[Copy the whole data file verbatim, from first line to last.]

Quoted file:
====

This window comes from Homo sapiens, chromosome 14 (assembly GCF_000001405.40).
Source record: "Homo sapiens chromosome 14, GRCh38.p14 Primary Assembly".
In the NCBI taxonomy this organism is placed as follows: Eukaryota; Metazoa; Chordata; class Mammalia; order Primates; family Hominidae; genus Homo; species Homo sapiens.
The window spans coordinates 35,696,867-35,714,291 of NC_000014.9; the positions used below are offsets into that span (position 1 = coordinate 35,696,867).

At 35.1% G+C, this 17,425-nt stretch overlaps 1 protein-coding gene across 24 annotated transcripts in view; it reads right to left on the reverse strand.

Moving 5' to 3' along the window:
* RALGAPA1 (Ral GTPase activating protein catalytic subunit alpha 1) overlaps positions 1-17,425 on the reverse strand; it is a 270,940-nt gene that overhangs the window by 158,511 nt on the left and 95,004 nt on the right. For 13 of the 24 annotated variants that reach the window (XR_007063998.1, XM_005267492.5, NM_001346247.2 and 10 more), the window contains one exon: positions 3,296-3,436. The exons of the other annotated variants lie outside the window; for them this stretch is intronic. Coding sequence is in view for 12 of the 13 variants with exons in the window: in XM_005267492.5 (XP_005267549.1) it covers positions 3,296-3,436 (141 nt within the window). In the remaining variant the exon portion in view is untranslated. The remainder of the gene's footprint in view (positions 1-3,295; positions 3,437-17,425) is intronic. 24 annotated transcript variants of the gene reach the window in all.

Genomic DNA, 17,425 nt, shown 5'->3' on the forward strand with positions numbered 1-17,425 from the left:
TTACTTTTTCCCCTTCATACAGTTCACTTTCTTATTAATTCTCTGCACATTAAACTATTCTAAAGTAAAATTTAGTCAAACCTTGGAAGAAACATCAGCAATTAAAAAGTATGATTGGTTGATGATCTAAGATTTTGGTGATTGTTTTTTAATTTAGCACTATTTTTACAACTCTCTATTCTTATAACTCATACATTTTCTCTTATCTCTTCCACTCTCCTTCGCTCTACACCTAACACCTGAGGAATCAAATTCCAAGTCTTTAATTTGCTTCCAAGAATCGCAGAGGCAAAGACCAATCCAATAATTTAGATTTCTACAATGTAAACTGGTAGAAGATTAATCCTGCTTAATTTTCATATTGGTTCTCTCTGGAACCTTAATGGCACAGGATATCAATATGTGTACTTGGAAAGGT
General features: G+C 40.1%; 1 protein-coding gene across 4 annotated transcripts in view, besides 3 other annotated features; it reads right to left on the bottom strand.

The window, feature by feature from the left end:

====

This window comes from Homo sapiens, chromosome 14 (assembly GCF_000001405.40).
Source record: "Homo sapiens chromosome 14, GRCh38.p14 Primary Assembly".
In the NCBI taxonomy this organism is placed as follows: Eukaryota; Metazoa; Chordata; class Mammalia; order Primates; family Hominidae; genus Homo; species Homo sapiens.
The window spans coordinates 35,696,867-35,714,291 of NC_000014.9; the positions used below are offsets into that span (position 1 = coordinate 35,696,867).

At 35.1% G+C, this 17,425-nt stretch overlaps 1 protein-coding gene across 24 annotated transcripts in view; it reads right to left on the reverse strand.

Moving 5' to 3' along the window:
* RALGAPA1 (Ral GTPase activating protein catalytic subunit alpha 1) overlaps positions 1-17,425 on the reverse strand; it is a 270,940-nt gene that overhangs the window by 158,511 nt on the left and 95,004 nt on the right. For 13 of the 24 annotated variants that reach the window (XR_007063998.1, XM_005267492.5, NM_001346247.2 and 10 more), the window contains one exon: positions 3,296-3,436. The exons of the other annotated variants lie outside the window; for them this stretch is intronic. Coding sequence is in view for 12 of the 13 variants with exons in the window: in XM_005267492.5 (XP_005267549.1) it covers positions 3,296-3,436 (141 nt within the window). In the remaining variant the exon portion in view is untranslated. The remainder of the gene's footprint in view (positions 1-3,295; positions 3,437-17,425) is intronic. 24 annotated transcript variants of the gene reach the window in all.

Genomic DNA, 17,425 nt, shown 5'->3' on the forward strand with positions numbered 1-17,425 from the left:
TTACTTTTTCCCCTTCATACAGTTCACTTTCTTATTAATTCTCTGCACATTAAACTATTCTAAAGTAAAATTTAGTCAAACCTTGGAAGAAACATCAGCAATTAAAAAGTATGATTGGTTGATGATCTAAGATTTTGGTGATTGTTTTTTAATTTAGCACTATTTTTACAACTCTCTATTCTTATAACTCATACATTTTCTCTTATCTCTTCCACTCTCCTTCGCTCTACACCTAACACCTGAGGAATCAAATTCCAAGTCTTTAATTTGCTTCCAAGAATCGCAGAGGCAAAGACCAATCCAATAATTTAGATTTCTACAATGTAAACTGGTAGAAGATTAATCCTGCTTAATTTTCATATTGGTTCTCTCTGGAACCTTAATGGCACAGGATATCAATATGTGTACTTGGAAAGGT
General features: G+C 40.1%; 1 protein-coding gene across 4 annotated transcripts in view, besides 3 other annotated features; it reads right to left on the bottom strand.

The window, feature by feature from the left end: